People who write comments, share photos, upload videos, and contribute to blogs have different motives for participating online, sometimes surprising their audiences.
And don’t assume those motives are all the same, warned Clay Shirky, author of “Here Comes Everybody” and keynote speaker at Search Engine Strategies San Jose, on Tuesday. He analyzed the technology and behavioral trends that are changing the way that people connect with each other — and attempted to dispel assumptions about what motivates people to participate.
Take, for instance, the blogger who posted exclusive reports and photos about a coup in Thailand. “She’s not a journalist, but she commits an act of journalism,” Shirky said, adding that those reports earned her a following.
But when the same blogger wrote about her wish for a pink Hello Kitty mobile phone, some followers complained that she was going off topic.
How did the blogger respond to her critics? “She did something that most traditional journalists would not do. “She told those readers to buzz off,” Shirky said, making the case that people who participate in social channels are not always motivated by the same reasons. “She’s doing this because she’s operating from intrinsic motivations.”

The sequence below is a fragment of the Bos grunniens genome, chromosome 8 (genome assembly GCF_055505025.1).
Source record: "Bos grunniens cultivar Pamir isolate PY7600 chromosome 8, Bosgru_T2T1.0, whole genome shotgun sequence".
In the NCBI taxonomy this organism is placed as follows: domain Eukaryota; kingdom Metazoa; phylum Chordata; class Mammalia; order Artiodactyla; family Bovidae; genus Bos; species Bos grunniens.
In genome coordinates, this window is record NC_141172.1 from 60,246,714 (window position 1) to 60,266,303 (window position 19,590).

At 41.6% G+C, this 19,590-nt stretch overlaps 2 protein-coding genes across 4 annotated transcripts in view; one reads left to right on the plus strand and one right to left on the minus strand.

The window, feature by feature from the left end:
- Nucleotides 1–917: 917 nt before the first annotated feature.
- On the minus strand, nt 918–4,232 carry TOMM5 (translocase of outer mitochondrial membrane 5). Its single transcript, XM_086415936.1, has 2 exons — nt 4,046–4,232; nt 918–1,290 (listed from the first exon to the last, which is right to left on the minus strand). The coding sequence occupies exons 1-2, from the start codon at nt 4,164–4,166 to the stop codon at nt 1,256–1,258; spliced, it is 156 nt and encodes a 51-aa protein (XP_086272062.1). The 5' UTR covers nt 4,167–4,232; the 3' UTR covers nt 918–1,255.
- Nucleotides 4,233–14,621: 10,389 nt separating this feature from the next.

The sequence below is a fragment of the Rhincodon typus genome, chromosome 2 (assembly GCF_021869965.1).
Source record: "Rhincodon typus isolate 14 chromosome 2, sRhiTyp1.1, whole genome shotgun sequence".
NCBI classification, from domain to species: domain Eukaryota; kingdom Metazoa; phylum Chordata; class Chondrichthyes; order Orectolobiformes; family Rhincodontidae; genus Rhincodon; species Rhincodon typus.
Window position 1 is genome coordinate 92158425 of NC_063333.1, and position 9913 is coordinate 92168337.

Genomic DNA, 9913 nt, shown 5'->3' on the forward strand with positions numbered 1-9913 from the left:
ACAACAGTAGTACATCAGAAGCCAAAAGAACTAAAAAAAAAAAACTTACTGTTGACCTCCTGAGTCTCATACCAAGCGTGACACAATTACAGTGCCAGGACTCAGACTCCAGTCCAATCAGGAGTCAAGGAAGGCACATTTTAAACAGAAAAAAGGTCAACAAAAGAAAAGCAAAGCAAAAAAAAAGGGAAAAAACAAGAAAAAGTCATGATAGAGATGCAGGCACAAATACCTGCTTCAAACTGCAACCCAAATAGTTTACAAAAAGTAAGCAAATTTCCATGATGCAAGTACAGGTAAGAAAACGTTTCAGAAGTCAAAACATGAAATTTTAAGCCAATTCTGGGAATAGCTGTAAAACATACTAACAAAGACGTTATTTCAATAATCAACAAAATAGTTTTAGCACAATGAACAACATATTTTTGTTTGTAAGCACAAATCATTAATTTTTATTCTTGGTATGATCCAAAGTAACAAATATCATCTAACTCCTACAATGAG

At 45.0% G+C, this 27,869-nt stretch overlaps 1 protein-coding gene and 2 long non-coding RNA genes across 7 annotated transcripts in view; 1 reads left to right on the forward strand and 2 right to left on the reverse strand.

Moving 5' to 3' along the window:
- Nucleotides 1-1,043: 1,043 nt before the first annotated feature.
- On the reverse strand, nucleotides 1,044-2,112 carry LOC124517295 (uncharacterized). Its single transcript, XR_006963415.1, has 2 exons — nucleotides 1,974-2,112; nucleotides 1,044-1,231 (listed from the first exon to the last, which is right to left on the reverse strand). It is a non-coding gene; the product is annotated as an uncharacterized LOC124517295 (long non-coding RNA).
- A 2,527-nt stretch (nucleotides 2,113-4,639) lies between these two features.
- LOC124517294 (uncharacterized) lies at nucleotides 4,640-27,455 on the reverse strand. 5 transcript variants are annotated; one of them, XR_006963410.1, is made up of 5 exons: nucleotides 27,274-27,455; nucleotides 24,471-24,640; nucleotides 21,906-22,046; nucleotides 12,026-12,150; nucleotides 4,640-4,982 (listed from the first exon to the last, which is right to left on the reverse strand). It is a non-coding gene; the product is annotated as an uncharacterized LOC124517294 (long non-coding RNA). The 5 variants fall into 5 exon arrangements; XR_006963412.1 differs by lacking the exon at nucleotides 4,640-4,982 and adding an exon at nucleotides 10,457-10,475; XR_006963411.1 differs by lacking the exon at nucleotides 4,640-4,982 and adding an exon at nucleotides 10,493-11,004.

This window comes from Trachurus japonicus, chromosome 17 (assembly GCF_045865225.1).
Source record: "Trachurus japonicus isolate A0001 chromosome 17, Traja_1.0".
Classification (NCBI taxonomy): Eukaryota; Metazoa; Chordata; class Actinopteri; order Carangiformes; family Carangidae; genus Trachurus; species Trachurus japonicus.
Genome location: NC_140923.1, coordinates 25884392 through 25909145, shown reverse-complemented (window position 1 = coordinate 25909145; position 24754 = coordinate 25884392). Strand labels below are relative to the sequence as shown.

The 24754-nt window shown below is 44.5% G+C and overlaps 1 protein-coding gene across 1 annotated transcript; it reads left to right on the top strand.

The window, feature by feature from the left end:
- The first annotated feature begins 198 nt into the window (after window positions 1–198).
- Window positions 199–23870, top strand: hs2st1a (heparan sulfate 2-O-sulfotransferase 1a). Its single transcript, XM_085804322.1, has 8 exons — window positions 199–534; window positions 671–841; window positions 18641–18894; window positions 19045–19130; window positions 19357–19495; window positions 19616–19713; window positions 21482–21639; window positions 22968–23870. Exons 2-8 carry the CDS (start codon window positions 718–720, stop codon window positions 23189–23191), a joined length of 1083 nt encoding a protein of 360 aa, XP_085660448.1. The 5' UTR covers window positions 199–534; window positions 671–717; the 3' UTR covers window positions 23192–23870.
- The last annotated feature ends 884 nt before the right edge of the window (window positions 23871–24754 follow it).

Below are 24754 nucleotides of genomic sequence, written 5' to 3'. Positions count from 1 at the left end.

Bottom line: “Amateurs are not sloppy professionals. They do things in different ways,” he said.
Here we take a look at sales and abandonment data from the 2016 Christmas shopping season.
Facebook isn't just the world's largest social network. In the past two years, it has also become one of the world's most popular online destinations for consuming video content.
This past November Google announced that it was starting to test indexing their mobile index as the primary index above desktop.
Every year, Google handles more than a trillion search queries, making it the world's most popular search engine. But when it comes to searches related to products, Google is not numero uno.